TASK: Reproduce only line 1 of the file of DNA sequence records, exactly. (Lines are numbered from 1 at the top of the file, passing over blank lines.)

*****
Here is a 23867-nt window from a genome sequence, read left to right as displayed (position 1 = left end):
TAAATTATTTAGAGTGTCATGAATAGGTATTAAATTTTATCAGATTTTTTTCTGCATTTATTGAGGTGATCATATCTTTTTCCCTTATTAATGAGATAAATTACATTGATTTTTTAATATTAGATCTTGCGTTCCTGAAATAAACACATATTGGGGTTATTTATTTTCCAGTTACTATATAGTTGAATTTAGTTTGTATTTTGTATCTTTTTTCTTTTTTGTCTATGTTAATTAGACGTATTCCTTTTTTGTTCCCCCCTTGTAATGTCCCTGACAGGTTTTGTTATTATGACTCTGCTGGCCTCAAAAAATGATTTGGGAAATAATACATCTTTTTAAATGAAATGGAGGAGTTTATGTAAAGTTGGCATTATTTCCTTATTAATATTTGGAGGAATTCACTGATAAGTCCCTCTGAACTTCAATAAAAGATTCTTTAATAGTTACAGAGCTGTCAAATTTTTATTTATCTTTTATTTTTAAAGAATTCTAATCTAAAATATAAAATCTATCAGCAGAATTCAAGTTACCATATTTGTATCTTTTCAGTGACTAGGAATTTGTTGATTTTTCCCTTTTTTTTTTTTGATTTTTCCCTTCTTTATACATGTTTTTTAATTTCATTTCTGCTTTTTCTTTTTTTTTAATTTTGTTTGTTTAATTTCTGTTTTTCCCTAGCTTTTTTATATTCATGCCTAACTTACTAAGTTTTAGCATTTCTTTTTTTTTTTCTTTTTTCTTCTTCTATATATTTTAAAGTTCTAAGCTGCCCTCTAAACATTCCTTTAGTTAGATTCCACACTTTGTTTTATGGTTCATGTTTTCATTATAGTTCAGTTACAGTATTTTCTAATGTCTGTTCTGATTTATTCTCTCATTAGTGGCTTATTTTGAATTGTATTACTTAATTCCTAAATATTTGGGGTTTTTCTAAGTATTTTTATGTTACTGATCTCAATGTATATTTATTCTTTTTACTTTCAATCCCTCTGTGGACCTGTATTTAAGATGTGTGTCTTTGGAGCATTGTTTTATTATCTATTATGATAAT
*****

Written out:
Here is a 23867-nt window from a genome sequence, read left to right as displayed (position 1 = left end):